Taxes on Olympic Medals? Who Knew?
We didn't know it either, but it's true. American athletes who win medals at the Olympics also get cash awards to go with the medal. The IRS says the medals and the cash are taxable income.
The United States Olympic Committee gives cash awards to its medalists as a show of appreciation for the work they've done to become the best athletes on the planet in their chosen disciplines. They get $25,000 for gold, $15,000 for silver, and $10,000 for bronze.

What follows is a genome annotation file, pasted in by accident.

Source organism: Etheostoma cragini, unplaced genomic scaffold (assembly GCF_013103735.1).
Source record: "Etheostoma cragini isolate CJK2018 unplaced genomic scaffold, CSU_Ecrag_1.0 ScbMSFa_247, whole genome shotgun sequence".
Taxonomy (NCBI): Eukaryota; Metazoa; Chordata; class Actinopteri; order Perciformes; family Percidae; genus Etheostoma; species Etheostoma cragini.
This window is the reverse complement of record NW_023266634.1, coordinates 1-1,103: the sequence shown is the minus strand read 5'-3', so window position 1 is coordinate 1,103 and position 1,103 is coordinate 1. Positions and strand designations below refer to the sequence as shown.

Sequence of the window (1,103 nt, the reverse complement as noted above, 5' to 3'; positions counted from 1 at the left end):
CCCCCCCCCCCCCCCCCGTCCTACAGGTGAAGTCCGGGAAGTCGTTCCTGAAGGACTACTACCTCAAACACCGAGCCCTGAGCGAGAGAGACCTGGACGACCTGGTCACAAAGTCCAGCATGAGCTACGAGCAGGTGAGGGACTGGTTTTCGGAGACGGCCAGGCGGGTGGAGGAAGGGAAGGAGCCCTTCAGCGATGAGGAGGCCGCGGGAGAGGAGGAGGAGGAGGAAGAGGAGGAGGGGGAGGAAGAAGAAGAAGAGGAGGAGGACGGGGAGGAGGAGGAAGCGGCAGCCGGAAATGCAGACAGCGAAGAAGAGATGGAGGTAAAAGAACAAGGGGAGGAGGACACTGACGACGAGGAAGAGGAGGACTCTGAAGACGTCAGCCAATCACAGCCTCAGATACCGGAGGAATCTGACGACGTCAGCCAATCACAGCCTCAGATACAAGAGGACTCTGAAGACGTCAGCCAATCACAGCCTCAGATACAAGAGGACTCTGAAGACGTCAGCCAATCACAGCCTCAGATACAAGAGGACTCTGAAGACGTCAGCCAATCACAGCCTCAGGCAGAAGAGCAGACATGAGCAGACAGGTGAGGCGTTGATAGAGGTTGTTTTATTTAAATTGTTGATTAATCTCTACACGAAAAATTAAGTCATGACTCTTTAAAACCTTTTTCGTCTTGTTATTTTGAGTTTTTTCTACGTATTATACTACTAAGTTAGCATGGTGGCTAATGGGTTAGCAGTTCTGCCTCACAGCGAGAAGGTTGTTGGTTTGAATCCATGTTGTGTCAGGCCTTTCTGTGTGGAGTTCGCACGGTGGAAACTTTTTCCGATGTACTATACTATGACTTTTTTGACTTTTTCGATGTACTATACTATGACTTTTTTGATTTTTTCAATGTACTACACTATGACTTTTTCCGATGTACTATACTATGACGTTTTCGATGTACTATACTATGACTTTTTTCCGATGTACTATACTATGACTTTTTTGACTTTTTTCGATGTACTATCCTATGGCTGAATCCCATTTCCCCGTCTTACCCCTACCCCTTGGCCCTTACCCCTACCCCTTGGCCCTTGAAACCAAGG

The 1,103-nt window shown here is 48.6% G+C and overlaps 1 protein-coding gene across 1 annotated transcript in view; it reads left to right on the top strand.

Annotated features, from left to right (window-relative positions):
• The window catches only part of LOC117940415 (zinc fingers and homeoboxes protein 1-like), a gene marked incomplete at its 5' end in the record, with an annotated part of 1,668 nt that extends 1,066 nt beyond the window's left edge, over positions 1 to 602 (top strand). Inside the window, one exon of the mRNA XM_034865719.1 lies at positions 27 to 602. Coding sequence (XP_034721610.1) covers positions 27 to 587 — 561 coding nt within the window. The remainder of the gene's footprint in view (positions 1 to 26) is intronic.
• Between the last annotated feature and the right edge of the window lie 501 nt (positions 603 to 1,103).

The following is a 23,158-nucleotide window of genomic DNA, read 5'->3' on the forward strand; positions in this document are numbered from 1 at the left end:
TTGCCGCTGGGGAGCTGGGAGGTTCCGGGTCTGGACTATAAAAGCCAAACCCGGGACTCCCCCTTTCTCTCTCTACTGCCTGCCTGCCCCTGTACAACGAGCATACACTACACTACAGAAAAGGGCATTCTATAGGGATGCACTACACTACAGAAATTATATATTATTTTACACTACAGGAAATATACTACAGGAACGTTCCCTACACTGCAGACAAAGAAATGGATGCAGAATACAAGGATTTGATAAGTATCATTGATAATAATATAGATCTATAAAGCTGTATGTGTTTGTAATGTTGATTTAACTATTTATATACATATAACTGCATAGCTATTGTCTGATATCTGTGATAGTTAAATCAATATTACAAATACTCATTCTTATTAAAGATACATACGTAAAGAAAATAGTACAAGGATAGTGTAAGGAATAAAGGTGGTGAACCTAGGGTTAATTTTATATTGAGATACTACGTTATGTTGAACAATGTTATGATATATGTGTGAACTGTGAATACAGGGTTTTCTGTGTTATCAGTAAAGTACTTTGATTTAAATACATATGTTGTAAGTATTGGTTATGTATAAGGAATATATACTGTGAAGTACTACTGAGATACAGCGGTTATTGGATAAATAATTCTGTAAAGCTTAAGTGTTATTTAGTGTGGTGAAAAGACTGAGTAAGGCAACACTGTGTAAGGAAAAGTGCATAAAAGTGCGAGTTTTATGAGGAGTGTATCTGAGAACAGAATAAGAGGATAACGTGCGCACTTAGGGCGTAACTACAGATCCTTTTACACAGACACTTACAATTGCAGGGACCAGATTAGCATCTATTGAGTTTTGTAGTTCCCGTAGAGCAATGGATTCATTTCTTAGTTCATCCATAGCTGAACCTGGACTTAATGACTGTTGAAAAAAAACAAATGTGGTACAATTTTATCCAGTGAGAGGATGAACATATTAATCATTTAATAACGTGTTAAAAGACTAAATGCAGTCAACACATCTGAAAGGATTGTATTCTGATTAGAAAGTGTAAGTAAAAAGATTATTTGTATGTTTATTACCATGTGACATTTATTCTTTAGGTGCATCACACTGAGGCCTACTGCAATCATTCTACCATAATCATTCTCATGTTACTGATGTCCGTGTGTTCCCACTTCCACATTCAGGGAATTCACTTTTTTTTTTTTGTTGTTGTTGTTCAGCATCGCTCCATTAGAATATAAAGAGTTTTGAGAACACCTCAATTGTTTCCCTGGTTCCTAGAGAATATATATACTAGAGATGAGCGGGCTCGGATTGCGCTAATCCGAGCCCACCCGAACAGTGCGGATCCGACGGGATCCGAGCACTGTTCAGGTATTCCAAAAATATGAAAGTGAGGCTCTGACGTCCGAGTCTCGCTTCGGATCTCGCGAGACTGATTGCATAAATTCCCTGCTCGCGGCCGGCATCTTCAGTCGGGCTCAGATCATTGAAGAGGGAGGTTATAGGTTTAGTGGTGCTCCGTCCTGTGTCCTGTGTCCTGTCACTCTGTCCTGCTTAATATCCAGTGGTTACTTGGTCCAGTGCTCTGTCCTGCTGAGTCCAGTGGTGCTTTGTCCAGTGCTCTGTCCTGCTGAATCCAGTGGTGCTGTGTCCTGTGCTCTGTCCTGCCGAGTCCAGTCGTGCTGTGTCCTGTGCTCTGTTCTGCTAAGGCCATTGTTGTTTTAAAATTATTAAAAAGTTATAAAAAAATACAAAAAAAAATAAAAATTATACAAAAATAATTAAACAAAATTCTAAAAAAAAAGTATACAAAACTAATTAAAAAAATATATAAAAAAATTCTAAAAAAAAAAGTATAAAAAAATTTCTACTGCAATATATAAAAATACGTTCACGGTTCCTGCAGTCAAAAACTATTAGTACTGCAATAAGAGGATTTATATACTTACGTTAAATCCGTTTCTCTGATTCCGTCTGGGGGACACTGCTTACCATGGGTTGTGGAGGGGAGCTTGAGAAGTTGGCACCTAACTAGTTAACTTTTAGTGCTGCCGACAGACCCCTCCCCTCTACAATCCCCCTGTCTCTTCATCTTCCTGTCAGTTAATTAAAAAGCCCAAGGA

Americans for Tax Reform tells us in addition to a small tax on the cash value of the medals themselves, bronze medalists will owe $3500 in income taxes for the cash "honorarium". Silver medalists will owe $5,385, and gold medalists will owe $8,986.
We don't know how many other countries, if any, give cash awards to their Olympic medalists. We do know that most other Olympians pay no taxes on the cash value of their medals, because America is one of only a handful of countries that taxes "worldwide" prize income earned overseas.
Florida Senator Marco Rubio has introduced a bill that would eliminate the tax on Olympic medals and the cash awards. Rubio says the tax amounts to just one more way the government tries to punish those who succeed.